• The Art Of Photography  (OCA course book), Part 2, Rhythm and Pattern, p.95

Requirement:

Produce at least two photographs, one conveying rhythm, the other pattern. In rhythm there needs to be a repetitive sequence in the picture, so that the eye follows a particular direction. In the pattern image, there should be no boundaries to the pattern, that is, it should fill the frame.

Rhythm

ISO450, 45mm, f/5.6, 1/4000sec - prayer flags, Boudhanath, Kathmandu

ISO450, 45mm, f/5.6, 1/4000sec – Prayer flags – Boudhanath, Kathmandu

ISO1600, 50mm, f/1.8, 1/60sec - Festival - Patan Durbar, Kathmandu

ISO1600, 50mm, f/1.8, 1/60sec – Festival – Patan Durbar, Kathmandu

Pattern

ISO1250, 105mm, f/5.6, 1/400sec - Soda bottles - Chapagaun, Kathmandu

ISO1250, 105mm, f/5.6, 1/400sec – Soda bottles – Chapagaun, Kathmandu

ISO1600, 105mm, f/5.6, 1/50sec - Jumla beans

ISO1600, 105mm, f/5.6, 1/50sec – Jumla beans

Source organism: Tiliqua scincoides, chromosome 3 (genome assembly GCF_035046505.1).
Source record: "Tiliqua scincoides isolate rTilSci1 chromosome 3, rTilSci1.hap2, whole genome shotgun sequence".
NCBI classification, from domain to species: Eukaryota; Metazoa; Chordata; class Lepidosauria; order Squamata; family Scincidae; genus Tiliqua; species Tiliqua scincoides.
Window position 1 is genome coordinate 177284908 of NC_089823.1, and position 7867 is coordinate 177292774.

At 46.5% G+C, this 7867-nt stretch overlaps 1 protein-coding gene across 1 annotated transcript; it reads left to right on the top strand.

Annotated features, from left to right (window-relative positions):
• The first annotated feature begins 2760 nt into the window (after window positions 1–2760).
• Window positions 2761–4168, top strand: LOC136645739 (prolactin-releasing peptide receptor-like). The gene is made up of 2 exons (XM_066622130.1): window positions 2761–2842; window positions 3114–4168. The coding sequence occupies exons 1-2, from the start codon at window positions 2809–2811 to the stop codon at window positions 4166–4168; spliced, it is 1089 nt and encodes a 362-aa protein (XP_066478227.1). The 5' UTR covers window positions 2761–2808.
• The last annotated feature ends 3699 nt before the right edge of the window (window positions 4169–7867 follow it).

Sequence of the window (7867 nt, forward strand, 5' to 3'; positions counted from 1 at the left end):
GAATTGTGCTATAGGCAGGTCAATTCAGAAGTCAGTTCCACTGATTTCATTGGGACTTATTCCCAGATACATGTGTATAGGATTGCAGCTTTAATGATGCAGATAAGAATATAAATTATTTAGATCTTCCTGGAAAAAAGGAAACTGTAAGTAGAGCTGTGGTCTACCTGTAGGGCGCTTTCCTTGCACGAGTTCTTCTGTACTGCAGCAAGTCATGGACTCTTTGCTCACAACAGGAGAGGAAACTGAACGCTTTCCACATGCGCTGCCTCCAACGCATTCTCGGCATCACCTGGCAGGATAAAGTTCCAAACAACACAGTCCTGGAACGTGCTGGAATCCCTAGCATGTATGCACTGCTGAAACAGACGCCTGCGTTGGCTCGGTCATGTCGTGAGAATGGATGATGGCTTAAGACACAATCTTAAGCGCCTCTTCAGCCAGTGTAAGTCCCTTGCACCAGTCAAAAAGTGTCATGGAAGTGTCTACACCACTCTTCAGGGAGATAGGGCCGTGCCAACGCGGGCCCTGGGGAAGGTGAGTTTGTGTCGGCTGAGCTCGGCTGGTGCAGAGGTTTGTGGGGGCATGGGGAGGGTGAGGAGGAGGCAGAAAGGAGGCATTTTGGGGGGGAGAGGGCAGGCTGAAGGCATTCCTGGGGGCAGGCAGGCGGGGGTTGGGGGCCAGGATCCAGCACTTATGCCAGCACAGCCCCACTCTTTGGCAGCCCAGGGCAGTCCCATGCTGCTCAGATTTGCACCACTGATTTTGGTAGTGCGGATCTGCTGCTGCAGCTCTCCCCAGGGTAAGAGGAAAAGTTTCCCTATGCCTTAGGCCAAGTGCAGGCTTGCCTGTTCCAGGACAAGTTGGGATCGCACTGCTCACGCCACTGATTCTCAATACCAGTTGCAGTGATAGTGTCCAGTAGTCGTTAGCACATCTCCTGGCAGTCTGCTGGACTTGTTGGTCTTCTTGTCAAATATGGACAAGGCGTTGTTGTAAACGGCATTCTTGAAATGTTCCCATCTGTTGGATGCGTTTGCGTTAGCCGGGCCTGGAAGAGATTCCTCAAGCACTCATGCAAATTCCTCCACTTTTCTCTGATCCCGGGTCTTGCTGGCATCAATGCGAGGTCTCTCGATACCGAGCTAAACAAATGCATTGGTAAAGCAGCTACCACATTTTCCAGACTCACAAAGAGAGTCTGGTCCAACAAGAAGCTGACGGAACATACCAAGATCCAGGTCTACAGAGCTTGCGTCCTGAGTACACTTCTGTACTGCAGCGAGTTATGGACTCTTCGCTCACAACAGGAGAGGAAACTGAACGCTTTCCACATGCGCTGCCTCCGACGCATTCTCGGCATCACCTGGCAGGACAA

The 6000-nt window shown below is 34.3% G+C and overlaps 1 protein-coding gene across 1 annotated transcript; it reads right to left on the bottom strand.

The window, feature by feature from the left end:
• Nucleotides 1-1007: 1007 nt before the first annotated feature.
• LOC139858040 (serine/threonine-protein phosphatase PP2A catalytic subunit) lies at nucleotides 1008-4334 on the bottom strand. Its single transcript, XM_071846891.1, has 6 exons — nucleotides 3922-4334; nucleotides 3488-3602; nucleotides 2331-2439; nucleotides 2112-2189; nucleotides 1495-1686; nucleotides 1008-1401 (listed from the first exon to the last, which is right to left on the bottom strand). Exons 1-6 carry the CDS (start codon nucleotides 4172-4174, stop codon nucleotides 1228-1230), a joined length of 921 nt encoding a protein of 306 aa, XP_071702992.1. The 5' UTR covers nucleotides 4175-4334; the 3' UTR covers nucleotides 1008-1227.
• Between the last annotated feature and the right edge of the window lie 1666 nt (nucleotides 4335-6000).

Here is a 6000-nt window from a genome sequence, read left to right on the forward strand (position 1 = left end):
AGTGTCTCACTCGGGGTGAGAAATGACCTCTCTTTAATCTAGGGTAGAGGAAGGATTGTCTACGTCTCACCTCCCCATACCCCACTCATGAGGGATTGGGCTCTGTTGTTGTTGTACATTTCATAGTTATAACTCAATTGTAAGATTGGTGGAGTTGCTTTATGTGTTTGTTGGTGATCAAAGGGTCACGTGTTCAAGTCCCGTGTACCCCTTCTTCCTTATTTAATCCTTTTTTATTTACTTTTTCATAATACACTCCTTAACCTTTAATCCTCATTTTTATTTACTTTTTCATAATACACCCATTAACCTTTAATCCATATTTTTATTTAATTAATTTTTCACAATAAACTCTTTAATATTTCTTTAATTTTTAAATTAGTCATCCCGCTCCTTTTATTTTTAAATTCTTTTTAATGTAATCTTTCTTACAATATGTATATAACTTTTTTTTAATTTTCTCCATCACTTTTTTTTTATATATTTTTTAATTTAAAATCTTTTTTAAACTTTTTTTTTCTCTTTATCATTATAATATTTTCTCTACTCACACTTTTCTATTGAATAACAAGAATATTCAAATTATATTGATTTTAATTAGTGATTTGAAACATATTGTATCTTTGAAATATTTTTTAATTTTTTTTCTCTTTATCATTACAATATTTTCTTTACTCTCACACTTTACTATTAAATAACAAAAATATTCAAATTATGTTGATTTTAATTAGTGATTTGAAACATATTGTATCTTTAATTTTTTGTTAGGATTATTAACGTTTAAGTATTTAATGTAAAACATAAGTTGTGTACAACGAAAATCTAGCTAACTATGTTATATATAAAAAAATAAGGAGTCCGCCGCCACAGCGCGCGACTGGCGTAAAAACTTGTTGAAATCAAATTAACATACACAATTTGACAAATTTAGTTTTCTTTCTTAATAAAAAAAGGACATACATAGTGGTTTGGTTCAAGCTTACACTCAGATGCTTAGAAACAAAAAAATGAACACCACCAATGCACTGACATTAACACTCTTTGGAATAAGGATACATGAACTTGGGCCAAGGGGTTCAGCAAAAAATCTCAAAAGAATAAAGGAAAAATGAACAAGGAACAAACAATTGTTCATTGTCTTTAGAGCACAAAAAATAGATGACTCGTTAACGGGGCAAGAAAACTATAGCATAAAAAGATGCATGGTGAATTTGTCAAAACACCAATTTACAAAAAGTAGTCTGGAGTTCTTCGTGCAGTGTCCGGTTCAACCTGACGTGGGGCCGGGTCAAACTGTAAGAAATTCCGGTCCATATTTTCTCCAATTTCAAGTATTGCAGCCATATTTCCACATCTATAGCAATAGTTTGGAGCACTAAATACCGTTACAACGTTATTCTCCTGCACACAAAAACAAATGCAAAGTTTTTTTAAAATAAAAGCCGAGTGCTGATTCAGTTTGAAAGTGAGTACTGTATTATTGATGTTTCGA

Rectangles & Circles

Rectangles – In geometric terms, these are less simple than a triangle, having four side and corners, but in a photograph they can seem more basic simply because they relate to the shape of the picture frame. When a rectangle in the scene or subject fits within the frame very closely it almost disappears from the attention.Rectangles have a special place in an art form that has rectangular images as the end-result. The simplest way of dividing the frame is horizontally and vertically as this automatically creates rectangles.